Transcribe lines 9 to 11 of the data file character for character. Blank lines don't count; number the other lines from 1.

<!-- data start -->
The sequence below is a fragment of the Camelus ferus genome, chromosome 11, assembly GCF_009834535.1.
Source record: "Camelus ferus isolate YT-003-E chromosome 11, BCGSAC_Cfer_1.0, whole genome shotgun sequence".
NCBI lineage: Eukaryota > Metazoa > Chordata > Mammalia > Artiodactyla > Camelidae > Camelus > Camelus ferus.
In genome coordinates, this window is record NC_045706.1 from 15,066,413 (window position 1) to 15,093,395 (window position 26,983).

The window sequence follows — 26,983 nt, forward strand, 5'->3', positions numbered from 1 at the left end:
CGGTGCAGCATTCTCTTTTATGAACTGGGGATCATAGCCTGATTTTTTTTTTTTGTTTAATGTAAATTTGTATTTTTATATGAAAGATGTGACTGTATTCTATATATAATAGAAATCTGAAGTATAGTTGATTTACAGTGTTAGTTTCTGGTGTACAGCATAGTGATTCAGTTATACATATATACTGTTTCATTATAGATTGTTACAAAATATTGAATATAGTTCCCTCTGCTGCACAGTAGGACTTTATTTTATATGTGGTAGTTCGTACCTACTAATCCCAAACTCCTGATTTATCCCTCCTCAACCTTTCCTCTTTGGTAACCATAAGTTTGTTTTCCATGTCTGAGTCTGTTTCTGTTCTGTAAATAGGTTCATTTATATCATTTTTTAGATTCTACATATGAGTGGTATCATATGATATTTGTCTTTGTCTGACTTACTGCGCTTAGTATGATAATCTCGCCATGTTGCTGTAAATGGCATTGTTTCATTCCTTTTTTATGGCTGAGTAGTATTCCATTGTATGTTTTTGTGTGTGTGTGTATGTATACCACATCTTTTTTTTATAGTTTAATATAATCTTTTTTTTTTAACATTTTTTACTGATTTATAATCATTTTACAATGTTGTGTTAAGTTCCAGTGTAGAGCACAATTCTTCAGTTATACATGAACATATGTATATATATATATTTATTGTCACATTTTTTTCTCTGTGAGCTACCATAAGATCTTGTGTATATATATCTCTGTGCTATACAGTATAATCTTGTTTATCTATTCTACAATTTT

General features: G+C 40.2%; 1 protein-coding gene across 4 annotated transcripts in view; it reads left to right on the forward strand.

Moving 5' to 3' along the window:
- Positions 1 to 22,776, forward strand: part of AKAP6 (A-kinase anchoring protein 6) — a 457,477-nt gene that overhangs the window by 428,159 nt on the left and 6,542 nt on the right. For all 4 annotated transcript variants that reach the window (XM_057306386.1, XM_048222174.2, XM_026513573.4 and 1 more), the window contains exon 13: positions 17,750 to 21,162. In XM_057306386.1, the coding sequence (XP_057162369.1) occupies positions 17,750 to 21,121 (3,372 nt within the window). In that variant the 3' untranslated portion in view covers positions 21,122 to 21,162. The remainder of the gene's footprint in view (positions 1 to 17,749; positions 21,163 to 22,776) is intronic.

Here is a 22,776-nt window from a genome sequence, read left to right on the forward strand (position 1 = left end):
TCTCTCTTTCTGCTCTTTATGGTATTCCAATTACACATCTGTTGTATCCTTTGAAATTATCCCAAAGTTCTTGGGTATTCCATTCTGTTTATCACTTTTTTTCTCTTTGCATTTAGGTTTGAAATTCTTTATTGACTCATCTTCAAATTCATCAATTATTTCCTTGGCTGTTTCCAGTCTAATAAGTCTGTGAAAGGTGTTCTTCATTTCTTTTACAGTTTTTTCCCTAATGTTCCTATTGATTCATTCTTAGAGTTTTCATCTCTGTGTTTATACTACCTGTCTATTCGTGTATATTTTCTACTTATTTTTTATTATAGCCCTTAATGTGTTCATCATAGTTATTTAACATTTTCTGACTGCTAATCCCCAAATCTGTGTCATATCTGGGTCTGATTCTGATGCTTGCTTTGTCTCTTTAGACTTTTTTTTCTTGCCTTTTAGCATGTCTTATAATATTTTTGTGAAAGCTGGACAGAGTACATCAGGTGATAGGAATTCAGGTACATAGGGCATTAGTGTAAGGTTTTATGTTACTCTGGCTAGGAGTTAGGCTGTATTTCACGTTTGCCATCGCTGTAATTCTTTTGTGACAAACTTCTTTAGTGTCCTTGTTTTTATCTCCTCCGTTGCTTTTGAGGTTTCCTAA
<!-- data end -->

- Positions 1 to 22,776, forward strand: part of AKAP6 (A-kinase anchoring protein 6) — a 457,477-nt gene that overhangs the window by 428,159 nt on the left and 6,542 nt on the right. For all 4 annotated transcript variants that reach the window (XM_057306386.1, XM_048222174.2, XM_026513573.4 and 1 more), the window contains exon 13: positions 17,750 to 21,162. In XM_057306386.1, the coding sequence (XP_057162369.1) occupies positions 17,750 to 21,121 (3,372 nt within the window). In that variant the 3' untranslated portion in view covers positions 21,122 to 21,162. The remainder of the gene's footprint in view (positions 1 to 17,749; positions 21,163 to 22,776) is intronic.

Here is a 22,776-nt window from a genome sequence, read left to right on the forward strand (position 1 = left end):
TCTCTCTTTCTGCTCTTTATGGTATTCCAATTACACATCTGTTGTATCCTTTGAAATTATCCCAAAGTTCTTGGGTATTCCATTCTGTTTATCACTTTTTTTCTCTTTGCATTTAGGTTTGAAATTCTTTATTGACTCATCTTCAAATTCATCAATTATTTCCTTGGCTGTTTCCAGTCTAATAAGTCTGTGAAAGGTGTTCTTCATTTCTTTTACAGTTTTTTCCCTAATGTTCCTATTGATTCATTCTTAGAGTTTTCATCTCTGTGTTTATACTACCTGTCTATTCGTGTATATTTTCTACTTATTTTTTATTATAGCCCTTAATGTGTTCATCATAGTTATTTAACATTTTCTGACTGCTAATCCCCAAATCTGTGTCATATCTGGGTCTGATTCTGATGCTTGCTTTGTCTCTTTAGACTTTTTTTTCTTGCCTTTTAGCATGTCTTATAATATTTTTGTGAAAGCTGGACAGAGTACATCAGGTGATAGGAATTCAGGTACATAGGGCATTAGTGTAAGGTTTTATGTTACTCTGGCTAGGAGTTAGGCTGTATTTCACGTTTGCCATCGCTGTAATTCTTTTGTGACAAACTTCTTTAGTGTCCTTGTTTTTATCTCCTCCGTTGCTTTTGAGGTTTCCTAA